24 Sep 2020

Part 1: Why Culture eats Consumer Insight for breakfast

It’s one of the most enduring beliefs in marketing: that brands are doomed without ‘consumer insight’. Are they really? (spoiler alert: not necessarily)

In this three-part blog I’ll argue that:

  1. brands don’t need consumer insight to create competitive advantage (Part 1)
  2. psychology is overrated as a tool for understanding people (Part 2)
  3. marketing ignores culture at its own peril (Part 3)

Enjoy the ride!

Part 1: Consumocentrism

The better brands understand people, the more successful they are. So far so true. Yet the prevailing concept of consumer insight is based on a problematic assumption: that you need insight in the ‘personal’. That is, people’s needs, attitudes and motivations.

Yet evidence from a range of sciences shows that most people can’t tell us what they want (until you show it to them), don’t know themselves very well and don’t have stable opinions about many things in life, including brands. If this is true the insight industry’s foundation is shaky at best.

Moreover, the industry is obsessed with studying people as individuals, largely ignoring that people are deeply social beings who absorb much of their wisdom from other people and ‘culture’. Most of us grossly underestimate this[1].

Why do we continue to believe in the myth of the autonomous consumer?

First of all, it’s how we and our clients experience the world. A little self-delusion makes the world go round.

Second, for legacy reasons: despite lipservice to the influence of context and the subconscious on behaviour, insight departments at client companies and business models of most agencies are built on the premise that asking ordinary people direct questions is perfectly okay. Without people to answer surveys, insight as-we-know-it is dead as a dodo.

Third, our infatuation with people-as-individuals stems from the imperative to keep it simple. Seeing people as rational and autonomous agents allows us to cut out much of the abstract stuff from our projects. This, in turn, keeps our bills down and ensures clients understand our debriefs. In insight and marketing, easy does it.

These are three reasons (there may be more) why Consumocentrism is so persistent. Yet it can easily blind us to other powerful drivers of behaviour. Such as culture.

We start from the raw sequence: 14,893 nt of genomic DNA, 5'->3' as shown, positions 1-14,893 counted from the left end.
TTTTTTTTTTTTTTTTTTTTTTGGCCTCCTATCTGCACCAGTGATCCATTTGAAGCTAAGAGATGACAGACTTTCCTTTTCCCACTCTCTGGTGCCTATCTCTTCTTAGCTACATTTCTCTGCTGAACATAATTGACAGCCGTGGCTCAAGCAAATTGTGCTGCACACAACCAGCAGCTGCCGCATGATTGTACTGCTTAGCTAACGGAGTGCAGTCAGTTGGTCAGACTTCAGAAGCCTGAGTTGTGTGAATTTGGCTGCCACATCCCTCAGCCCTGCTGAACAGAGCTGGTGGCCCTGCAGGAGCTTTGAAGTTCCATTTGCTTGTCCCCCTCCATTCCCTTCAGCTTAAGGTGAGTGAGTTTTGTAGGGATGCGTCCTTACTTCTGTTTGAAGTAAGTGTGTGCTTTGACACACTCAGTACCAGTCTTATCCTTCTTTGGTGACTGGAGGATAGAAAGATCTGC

Take Millennials – they are often accused of being opportunistic. The underlying assumption is generally that this is hardwired. Millennials are opportunistic people.

An alternative, and perhaps better, explanation is that opportunism is a behavioural response to an increasingly Darwinist culture, in which mass higher education has eroded social distinction and homeownership and job security are distant dreams. From this vantage point, seemingly engrained values are in fact coping mechanisms for a competitive and uncertain system. In an individualistic meritocracy, in which the economic pie isn’t getting bigger, Millennials simply feel compelled to latch on to whatever furthers their personal cause. If the system in which they operate changes, Millennials’ behaviour will change too.

Long story short: if your aim is to help brands understand the outside-in perspective (which is what insight promises), studying individuals’ needs, attitudes and motivations has limitations.

Can we dig ourselves out of this Consumocentric hole? Possibly. But not without taking a hard look at insight’s main tool – psychology.

Read more about the pitfalls of psychology in Part 2

[1] ‘Recognising’ a product makes a positive outcome more likely i.e. we may buy it; however, this doesn’t mean we hold any deep or stable beliefsabout the product in question (also see Phil Graves in Eat Your Greens)

[1] For those new to this claim I highly recommend Herd by Mark Earls.


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